electric force.

As the surface may develop regions of high curvature, we use an adaptive grid, the size of the triangles adapt to the local curvature of the surface: they are smaller in regions of high curvature. We use a combination of techniques: elastic relaxation, addition-deletion of triangles and modified Delaunay triangulation.

The next figure shows that even if the shape of the droplet is FAR from axisymmetric, still it may develop tips which are locally axisymmetric.

This is anothe example of the same fenomenon, with a droplet with tetrahedral symmetry. The initial shape, not shown in this images, is a sphere perturbed with the mode Y32.

And the corresponding triangulation

And finally, the result that really matters: the
comparison with the experiments of Beauchamp
(simulation by Orestis Vantzos). The red drop is the
numerical simulation, the grey shapes are
photographs of real drops. In this setup, the drop
is subject to an external electric field.

Linear
stability of the surface

We can get some insight on the stability of the
droplet by looking at the linearized solutions of a
perturbed sphere of radius RNumerical
solution of the initial value problem

These equations of motion can be solved using the
Boundary Elements Method. First we write the
relation between the electric potential and the
charge density at the surface of the dropThen we repeat the same procedure for the velocity of the fluid

As the surface may develop regions of high curvature, we use an adaptive grid, the size of the triangles adapt to the local curvature of the surface: they are smaller in regions of high curvature. We use a combination of techniques: elastic relaxation, addition-deletion of triangles and modified Delaunay triangulation.

Selfsimilar
dynamics

Now we rescale the above figures with the radius of curvature of the tip, and all the asymptotic profiles lie in the same curve. This is evidence of selfsimilarity. The selfsimilarity exponent is close to 0.5.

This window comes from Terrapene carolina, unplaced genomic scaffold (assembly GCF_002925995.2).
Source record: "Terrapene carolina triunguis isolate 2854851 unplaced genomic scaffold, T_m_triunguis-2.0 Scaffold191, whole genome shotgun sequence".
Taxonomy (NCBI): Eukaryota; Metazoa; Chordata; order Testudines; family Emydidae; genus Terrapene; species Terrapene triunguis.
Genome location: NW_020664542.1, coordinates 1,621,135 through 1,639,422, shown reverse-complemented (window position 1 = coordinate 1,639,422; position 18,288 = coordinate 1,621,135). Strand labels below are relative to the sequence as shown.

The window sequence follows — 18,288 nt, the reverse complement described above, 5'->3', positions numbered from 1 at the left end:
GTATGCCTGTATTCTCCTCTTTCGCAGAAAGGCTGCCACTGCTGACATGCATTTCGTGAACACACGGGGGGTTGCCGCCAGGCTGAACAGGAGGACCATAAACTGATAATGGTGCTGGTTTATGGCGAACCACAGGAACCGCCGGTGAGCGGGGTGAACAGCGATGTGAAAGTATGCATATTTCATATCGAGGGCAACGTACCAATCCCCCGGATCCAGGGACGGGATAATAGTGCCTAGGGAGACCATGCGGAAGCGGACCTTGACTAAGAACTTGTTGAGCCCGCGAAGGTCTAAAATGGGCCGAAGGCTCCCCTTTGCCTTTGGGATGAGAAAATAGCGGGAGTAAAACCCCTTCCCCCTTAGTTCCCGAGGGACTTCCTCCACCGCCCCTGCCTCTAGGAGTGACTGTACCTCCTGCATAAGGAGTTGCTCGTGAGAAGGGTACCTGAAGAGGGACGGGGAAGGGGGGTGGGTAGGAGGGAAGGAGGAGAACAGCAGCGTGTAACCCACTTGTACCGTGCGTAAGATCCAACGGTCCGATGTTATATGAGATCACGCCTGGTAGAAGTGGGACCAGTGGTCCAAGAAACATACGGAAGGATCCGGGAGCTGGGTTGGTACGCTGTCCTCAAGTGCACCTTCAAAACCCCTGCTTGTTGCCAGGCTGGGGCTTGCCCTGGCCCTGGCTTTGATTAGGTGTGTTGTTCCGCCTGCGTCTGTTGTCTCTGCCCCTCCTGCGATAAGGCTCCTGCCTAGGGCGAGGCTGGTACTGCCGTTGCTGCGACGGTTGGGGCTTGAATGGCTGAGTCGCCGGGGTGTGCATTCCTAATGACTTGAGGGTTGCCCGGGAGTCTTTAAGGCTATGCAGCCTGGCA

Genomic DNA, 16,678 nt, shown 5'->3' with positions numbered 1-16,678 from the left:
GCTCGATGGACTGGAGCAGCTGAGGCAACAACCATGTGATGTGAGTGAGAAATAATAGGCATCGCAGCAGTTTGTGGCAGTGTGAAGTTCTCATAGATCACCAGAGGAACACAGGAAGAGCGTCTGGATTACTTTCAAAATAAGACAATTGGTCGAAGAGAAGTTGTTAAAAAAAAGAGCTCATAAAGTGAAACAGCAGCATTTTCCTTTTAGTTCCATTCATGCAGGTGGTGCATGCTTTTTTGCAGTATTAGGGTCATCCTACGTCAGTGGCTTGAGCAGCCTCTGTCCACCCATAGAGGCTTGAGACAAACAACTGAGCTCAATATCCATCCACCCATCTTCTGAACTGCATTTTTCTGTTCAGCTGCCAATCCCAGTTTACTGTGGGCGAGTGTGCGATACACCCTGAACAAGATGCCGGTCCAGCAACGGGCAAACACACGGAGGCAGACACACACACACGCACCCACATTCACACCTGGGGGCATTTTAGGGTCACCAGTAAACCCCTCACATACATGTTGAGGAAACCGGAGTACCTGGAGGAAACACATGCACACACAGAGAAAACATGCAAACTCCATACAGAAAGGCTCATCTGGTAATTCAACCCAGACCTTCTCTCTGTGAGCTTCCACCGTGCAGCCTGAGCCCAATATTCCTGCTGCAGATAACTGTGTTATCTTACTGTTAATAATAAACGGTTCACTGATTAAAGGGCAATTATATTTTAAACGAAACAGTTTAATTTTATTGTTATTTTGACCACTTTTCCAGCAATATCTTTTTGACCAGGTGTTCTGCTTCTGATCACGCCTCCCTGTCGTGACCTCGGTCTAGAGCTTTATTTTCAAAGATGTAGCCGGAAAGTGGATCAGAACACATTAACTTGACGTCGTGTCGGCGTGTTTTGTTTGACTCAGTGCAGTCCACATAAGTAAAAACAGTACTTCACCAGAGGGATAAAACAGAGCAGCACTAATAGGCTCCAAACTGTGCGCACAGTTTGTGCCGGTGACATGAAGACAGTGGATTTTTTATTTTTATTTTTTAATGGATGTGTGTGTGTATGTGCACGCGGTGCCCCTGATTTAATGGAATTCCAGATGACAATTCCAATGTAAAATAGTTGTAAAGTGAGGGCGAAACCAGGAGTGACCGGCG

In
the following figures, we perturbed a
sphere with a low amplitude (0.1) mode
Y20, and then we let it evolve, the tips
formation is evident (in the above
figure, the viscosities inside and
outside the drop are equal, in the lower
one, the viscosity outside the droplet
is near zero)

Now we rescale the above figures with the radius of curvature of the tip, and all the asymptotic profiles lie in the same curve. This is evidence of selfsimilarity. The selfsimilarity exponent is close to 0.5.

Non
axisymmetrical simulations

The following image shows that axi-symmetric
droplets develop tips even if we do not restrict the
symmetry of the numerical grid to axial symmetry. It
suggests that the selfsimilar solution is stable
respect to non-axi-symmetric perturbations.Now,
instead of discretizing the droplet with
conical rings, we use triangles, so we
can describe arbitrary three dimensional
shapes (see
the Master's Thesis of Orestis Vantzos
for details).

The next figure shows that even if the shape of the droplet is FAR from axisymmetric, still it may develop tips which are locally axisymmetric.

This is anothe example of the same fenomenon, with a droplet with tetrahedral symmetry. The initial shape, not shown in this images, is a sphere perturbed with the mode Y32.

Finally, not all
droplets develop tips! If the initial charge is
more than twice the critical charge, the droplet
just begins to split without showing tips in the
intermediate steps. This example is also
interesting because it shows that the
axi-symmetry is mantained, however the numerical
grid is not axi-symmetric.

And the corresponding triangulation